obtained are reported in Table 2. Considering the presence of loci at very low heterozygosity or those for which a gene is fixed in
the population, as for AK, Gc, Tf loci, it was
concluded that the heterozygosity is high in
each group. Nevertheless, the small number
of individuals in the Yakpa and Baya Mandja
groups (less than 50) could affect the sampling variance of heterozygosity (Nei, 1978).
In Negroids, Nei and Roychoudhury (1974b)
have estimated a n average heterozygosity of
0.162 i 0.035 for 34 blood group loci but only
0.092 k 0.019 considering the enzymatic and
nonenzymatic proteins too, for a total of 64
loci. In Basse Kotto, however, considerable
heterozygosity within each group exists:
about 30% in the Yakpa and Sango and 24%
in the Baya Mandja. These results appear
congruent with the exogamy practiced in a
high degree by the Mbugu and also by the
Yakpa of Kongbo, and to a higher degree by
the Sango (78%).
To estimate the intergroup genetic differentiation we have calculated FST.This was
possible by hypothesizing that the high average heterozygosity found in every subpopulation was the result of exogamy, not only
among members of a single ethnic group but
among members of different groups, so that
the effect of the division in ethnic subpopulations would be annulled. In this case too,
we have considered that in a multiallelic locus, each allele can produce a different FST
and so we have estimated the mean and
standard deviations among FSTcoefficients
for each locus (Chakraborty et al., 1977;
Chakraborty and Ghosh, 1981).
The corrected values per allele are given in
Table 3. The alleles that contribute most to
the total variance are IB,Fya, PGM:, HbPA
(about 3-5%), and cDe allotype (about 4%).
Thoma (1974) concluded that the IA allele
frequency has not reached stability in subSaharan Africa. On the contrary, in Basse
Kotto region this allele has reached a considerable stability. This could suggest the presence in the region of a specific selective factor,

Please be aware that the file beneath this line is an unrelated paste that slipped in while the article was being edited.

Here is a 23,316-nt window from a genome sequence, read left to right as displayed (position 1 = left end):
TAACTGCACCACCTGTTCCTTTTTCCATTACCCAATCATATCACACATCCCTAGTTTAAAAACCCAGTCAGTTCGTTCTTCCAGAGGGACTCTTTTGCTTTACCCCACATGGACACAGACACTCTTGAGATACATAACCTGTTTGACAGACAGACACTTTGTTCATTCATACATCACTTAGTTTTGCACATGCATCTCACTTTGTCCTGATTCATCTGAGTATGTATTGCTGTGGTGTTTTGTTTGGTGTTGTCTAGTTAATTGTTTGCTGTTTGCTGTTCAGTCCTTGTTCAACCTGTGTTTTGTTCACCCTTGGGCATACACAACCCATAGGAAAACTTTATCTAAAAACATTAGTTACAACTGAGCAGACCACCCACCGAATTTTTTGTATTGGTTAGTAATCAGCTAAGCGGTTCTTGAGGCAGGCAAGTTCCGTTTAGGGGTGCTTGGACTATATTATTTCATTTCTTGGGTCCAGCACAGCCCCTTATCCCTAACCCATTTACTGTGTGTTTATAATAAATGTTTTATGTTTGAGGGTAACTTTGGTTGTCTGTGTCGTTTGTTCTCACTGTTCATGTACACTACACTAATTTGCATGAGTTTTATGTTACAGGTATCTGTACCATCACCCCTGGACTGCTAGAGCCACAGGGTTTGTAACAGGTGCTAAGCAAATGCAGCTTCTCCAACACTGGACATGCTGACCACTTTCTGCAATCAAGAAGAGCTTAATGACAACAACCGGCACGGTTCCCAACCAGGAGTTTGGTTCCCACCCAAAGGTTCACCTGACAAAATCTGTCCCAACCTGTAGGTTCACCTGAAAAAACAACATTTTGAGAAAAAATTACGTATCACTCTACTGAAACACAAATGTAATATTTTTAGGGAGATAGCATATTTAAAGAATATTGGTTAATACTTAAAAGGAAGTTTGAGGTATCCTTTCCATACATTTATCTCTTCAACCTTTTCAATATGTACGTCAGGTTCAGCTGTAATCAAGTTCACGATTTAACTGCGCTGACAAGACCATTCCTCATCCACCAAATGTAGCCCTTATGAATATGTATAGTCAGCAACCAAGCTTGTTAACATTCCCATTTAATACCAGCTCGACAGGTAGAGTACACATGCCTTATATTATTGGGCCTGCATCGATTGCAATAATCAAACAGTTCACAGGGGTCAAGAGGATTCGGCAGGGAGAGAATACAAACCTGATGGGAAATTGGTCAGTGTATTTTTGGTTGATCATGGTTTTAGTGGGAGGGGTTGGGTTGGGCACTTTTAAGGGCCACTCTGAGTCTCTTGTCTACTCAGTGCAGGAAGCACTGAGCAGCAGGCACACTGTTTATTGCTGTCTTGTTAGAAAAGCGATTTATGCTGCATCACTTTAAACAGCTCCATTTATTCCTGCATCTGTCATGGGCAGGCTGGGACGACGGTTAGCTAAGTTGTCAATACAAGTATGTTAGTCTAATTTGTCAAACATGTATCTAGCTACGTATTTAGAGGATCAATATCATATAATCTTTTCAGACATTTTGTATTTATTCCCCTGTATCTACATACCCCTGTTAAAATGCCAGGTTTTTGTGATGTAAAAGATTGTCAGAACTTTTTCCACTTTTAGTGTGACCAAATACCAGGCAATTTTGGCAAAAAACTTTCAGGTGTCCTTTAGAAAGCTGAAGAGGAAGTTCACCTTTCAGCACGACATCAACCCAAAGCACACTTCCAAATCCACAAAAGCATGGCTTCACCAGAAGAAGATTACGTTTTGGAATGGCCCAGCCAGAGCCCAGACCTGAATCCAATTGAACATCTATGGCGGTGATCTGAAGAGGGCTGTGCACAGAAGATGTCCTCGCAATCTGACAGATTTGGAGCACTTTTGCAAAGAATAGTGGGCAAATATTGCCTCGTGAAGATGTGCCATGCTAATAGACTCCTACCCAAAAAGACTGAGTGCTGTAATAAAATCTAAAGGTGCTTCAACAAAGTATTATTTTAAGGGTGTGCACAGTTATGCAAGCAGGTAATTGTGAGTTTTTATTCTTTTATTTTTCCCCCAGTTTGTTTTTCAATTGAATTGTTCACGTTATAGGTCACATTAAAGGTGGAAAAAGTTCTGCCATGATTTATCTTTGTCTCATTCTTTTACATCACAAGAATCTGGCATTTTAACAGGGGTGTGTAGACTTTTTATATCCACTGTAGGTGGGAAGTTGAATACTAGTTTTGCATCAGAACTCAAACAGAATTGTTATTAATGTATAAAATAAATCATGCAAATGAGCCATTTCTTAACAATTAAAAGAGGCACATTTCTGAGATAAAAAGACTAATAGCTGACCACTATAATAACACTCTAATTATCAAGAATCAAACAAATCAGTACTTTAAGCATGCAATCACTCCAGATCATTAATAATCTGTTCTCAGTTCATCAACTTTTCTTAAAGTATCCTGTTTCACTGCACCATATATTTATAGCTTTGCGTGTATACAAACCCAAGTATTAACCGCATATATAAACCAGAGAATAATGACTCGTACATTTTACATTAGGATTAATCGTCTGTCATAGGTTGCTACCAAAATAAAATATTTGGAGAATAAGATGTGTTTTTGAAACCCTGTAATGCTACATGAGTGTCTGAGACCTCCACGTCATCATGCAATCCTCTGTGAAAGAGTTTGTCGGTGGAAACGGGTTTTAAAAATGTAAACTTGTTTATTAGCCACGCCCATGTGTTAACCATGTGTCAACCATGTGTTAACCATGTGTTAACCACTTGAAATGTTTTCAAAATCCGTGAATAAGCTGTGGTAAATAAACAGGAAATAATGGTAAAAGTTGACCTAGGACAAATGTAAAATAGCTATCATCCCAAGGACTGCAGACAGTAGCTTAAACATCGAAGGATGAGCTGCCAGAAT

stabilizing the I* allele. For the Duffy system the greatest variablity of the Fy” allele,
in comparison with Fyb and Fy, confirms all
TABLE 2. Average heterozygosity per locus
Mbugu
Sango
Yakpa
Baya
h*
vh**
h
Vh
h
Vh
h
Vh
0.005
0.010
0.004
0.0001
0.001
0.002
0.00001
0.00006
0.002
Inv
0.307
0.322
0.710
0.252
0.251
0.000
0.413
0.330
0.080
0.401
0.000
0.463
0.000
0.000
0.232
0.0007
0.017
0.0001
0.0001
0.066
0.461
0.647
0.449
0.334
0.195
0.419
0.275
0.162
0.360
0.000
0.416
0.080
0.025
0.414
0.002
0.009
0.002
0.0001
0.0006
0.001
0.0002
0.001
0.002
Tf
0.003
0.013
0.003
0.0002
0.002
0.001
0.001
0.0004
0.001
0.004
0.002
0.004
0.003
0.0001
0.550
Gc
0.463
0.697
0.472
0.211
0.115
0.410
0.139
0.194
0.395
0.043
0.452
0.023
Locus
ABO
MNSs
Rh
Duffy
Hbp
AcP
PGM,
EsD
GLO
AK
HP
a = 0.285 f 0.003
0.660
0.511
0.239
0.136
0.469
0.291
0.251
0.444
0.000
0.481
0.000
0.000
0.108
0.003
-
0.002
= 0.296 & 0.002
-
0.001
0.003
0.005
0.001
= 0.303 f 0.002
-
H
-
0.003
0.0008
0.001
0.002
-
0.004
-
0.0005
= 0.245 f 0.001
Note: The average heterozygosity for ABO, MNSs, Rh, and Duffy loci was calculated using the data reported in Spedinl et a]., 1981.
46
G. SPEDINI ET AL.
TABLE 3. Heterogeneity o f gene frequencies among four
ethnic groups of Basse Kotto lFs7 coefficientl
Allele or
aplotype
I*
P
2x
10-3
FST
0.1815
0.1231
0.6954
0.17
4.56
5.01
0.001
0.042
0.024
Ms
NS
Ns
0.1783
0.3710
0.0760
0.3747
1.06
3.99
5.72
0.50
0.007
0.017
0.008
0.002
CDe
cDE
cDe
cde
0.0373
0.0584
0.7000
0.2043
0.02
0.83
7.12
1.29
0.001
0.015
0.039
0.008
FY”
FY
Fy
0.0698
0.0714
0.8590
1.88
1.15
0.92
0.029
0.017
0.004
Hb BA
0.9249
1.76
0.0%
P“
0.2325
0.7229
0.0446
0.36
0.36
0.12
0.002
0.002
0.003
0.8790
0.8948
0.7272
0.6610
0.2173
3.67
1.51
1.55
1.69
- 3.56
0.034
0.016
0.008
0.007
0.021
0.003
IB
i
MS
Pb
P‘
PGM
ESD’
GLO~
HD’
The estimated genetic distances (Nei, 1972),
on the other hand, show that the Mbugu are
closely related to the Sango and Yakpa but
much less to the Baya Mandja (Table 4).
This result agrees with the earlier statement that the Baya Mandja represent an
ethnic minority of Basse Kotto who recently
emigrated from the western regions, their
place of origin.
ACKNOWLEDGMENTS
We wish to thank the staff of the Swiss
Evangelic Mission at Elime, and Mr. Mario
Ferrari and the missionary sisters of Mobaye
for handling the logistics of getting the sample to the Civil Hospital a t Mobaye. We
should also like to express our gratitude to
the local authorities in making easier the
survey and to the people of Mobaye and
Kongbo for their cooperation. Finally, we
thank Dr. M. E. Danubio and Dr. S. Romagnoli for typing Tf system.